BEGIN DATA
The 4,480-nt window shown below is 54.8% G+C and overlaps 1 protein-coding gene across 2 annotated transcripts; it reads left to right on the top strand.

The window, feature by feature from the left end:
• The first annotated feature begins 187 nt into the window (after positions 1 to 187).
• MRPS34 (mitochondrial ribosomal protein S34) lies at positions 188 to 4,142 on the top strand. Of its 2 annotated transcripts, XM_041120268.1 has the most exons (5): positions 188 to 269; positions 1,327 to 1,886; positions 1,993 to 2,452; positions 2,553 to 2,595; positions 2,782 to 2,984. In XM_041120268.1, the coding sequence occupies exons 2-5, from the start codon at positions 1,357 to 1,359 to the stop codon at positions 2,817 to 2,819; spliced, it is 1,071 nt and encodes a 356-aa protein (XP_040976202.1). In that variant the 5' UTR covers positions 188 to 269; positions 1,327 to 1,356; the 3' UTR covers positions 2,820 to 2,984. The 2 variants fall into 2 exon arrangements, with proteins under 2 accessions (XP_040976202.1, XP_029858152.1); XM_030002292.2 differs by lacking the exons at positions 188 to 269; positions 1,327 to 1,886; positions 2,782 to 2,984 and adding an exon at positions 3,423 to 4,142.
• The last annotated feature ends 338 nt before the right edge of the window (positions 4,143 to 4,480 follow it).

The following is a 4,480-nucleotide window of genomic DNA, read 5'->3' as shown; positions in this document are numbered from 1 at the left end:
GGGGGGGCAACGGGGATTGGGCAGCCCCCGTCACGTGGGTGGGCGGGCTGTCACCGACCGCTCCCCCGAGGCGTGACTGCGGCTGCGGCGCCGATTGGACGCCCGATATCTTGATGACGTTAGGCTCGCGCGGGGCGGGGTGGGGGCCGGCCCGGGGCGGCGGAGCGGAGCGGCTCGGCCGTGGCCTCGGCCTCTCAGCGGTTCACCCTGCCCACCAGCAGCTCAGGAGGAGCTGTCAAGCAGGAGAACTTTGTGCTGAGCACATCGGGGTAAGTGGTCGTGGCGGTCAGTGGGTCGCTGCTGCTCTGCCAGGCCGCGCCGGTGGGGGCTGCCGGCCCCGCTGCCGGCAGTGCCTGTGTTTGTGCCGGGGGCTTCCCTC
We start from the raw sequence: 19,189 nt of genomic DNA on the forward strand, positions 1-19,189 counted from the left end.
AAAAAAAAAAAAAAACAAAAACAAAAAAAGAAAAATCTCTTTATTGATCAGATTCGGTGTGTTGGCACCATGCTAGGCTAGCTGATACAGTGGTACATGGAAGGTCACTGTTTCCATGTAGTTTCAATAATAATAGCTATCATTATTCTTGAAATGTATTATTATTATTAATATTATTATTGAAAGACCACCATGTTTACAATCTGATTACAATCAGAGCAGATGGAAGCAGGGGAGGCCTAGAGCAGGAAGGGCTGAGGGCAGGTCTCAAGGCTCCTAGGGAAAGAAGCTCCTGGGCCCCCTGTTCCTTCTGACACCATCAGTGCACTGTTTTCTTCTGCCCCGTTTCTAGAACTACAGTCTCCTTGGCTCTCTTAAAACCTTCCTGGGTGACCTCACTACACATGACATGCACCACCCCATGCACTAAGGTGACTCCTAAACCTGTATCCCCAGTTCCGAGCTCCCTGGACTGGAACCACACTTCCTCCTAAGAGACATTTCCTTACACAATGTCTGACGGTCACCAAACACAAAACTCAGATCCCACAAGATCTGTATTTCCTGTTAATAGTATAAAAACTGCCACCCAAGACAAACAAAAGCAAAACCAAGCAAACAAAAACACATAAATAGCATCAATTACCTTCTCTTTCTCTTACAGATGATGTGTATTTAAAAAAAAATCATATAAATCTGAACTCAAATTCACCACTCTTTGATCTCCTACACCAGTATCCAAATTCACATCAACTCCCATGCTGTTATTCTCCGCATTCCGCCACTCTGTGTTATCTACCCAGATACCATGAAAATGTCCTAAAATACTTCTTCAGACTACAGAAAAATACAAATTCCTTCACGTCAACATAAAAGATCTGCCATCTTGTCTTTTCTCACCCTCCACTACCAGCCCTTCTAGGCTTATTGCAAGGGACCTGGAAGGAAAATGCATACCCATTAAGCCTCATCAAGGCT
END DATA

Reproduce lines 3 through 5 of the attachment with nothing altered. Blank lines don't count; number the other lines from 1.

• The first annotated feature begins 187 nt into the window (after positions 1 to 187).
• MRPS34 (mitochondrial ribosomal protein S34) lies at positions 188 to 4,142 on the top strand. Of its 2 annotated transcripts, XM_041120268.1 has the most exons (5): positions 188 to 269; positions 1,327 to 1,886; positions 1,993 to 2,452; positions 2,553 to 2,595; positions 2,782 to 2,984. In XM_041120268.1, the coding sequence occupies exons 2-5, from the start codon at positions 1,357 to 1,359 to the stop codon at positions 2,817 to 2,819; spliced, it is 1,071 nt and encodes a 356-aa protein (XP_040976202.1). In that variant the 5' UTR covers positions 188 to 269; positions 1,327 to 1,356; the 3' UTR covers positions 2,820 to 2,984. The 2 variants fall into 2 exon arrangements, with proteins under 2 accessions (XP_040976202.1, XP_029858152.1); XM_030002292.2 differs by lacking the exons at positions 188 to 269; positions 1,327 to 1,886; positions 2,782 to 2,984 and adding an exon at positions 3,423 to 4,142.
• The last annotated feature ends 338 nt before the right edge of the window (positions 4,143 to 4,480 follow it).